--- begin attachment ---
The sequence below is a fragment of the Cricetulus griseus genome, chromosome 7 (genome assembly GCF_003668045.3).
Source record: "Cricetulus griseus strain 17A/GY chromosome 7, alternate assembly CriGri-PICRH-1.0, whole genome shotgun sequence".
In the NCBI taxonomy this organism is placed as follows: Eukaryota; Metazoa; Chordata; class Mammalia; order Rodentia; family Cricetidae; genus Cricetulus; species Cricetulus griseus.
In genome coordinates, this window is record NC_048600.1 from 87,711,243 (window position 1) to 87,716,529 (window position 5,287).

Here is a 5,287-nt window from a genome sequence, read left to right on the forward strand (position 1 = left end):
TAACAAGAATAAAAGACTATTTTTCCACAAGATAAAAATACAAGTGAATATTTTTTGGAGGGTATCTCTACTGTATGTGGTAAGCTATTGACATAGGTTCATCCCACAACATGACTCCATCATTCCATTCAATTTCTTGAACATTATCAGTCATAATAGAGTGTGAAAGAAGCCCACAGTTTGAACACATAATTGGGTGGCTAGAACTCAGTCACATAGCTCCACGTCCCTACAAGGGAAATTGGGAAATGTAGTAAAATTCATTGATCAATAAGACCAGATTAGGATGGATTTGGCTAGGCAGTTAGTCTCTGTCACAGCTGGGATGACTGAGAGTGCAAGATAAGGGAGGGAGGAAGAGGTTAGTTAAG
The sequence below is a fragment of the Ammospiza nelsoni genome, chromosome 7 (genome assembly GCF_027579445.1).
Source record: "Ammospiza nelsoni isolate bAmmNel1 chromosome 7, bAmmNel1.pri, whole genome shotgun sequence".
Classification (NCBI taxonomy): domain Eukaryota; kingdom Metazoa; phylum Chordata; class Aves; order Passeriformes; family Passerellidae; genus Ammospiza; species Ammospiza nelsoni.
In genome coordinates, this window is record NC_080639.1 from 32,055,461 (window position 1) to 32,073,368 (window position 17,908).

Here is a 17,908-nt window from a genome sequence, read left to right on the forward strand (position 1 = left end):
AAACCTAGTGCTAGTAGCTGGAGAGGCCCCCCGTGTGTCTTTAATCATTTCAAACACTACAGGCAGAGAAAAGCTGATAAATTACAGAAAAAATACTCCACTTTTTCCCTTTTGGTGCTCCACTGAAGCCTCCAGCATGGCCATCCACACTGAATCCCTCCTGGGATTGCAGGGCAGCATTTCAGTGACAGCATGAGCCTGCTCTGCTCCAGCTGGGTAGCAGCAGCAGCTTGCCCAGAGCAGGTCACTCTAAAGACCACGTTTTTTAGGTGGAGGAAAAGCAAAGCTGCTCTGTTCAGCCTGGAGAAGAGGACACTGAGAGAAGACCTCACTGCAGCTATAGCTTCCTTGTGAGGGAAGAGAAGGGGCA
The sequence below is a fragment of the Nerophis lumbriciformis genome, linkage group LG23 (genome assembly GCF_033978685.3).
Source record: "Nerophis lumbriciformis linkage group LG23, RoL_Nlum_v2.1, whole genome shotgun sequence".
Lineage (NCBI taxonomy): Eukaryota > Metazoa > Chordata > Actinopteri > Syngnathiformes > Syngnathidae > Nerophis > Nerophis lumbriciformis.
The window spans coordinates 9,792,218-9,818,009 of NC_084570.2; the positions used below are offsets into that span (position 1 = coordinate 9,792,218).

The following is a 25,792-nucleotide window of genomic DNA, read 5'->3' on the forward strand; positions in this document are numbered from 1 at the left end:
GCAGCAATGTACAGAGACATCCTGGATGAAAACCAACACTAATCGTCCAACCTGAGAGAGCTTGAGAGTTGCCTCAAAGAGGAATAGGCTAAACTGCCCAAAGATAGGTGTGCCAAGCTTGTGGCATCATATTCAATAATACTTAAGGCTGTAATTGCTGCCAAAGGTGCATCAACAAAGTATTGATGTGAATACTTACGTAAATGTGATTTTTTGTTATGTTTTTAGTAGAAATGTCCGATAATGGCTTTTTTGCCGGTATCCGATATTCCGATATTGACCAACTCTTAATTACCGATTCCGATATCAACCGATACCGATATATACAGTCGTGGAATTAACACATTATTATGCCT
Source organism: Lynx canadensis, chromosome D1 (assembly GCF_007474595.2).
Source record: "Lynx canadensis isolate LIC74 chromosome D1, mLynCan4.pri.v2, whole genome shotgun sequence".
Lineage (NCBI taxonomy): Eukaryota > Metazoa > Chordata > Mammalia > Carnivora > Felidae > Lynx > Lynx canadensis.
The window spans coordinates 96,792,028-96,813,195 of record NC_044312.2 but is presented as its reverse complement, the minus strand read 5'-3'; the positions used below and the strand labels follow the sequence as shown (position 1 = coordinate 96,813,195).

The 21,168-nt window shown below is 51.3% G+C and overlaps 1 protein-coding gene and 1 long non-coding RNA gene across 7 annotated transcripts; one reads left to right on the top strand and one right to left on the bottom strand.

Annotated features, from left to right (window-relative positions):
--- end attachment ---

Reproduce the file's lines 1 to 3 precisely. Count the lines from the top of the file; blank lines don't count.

The sequence below is a fragment of the Cricetulus griseus genome, chromosome 7 (genome assembly GCF_003668045.3).
Source record: "Cricetulus griseus strain 17A/GY chromosome 7, alternate assembly CriGri-PICRH-1.0, whole genome shotgun sequence".
In the NCBI taxonomy this organism is placed as follows: Eukaryota; Metazoa; Chordata; class Mammalia; order Rodentia; family Cricetidae; genus Cricetulus; species Cricetulus griseus.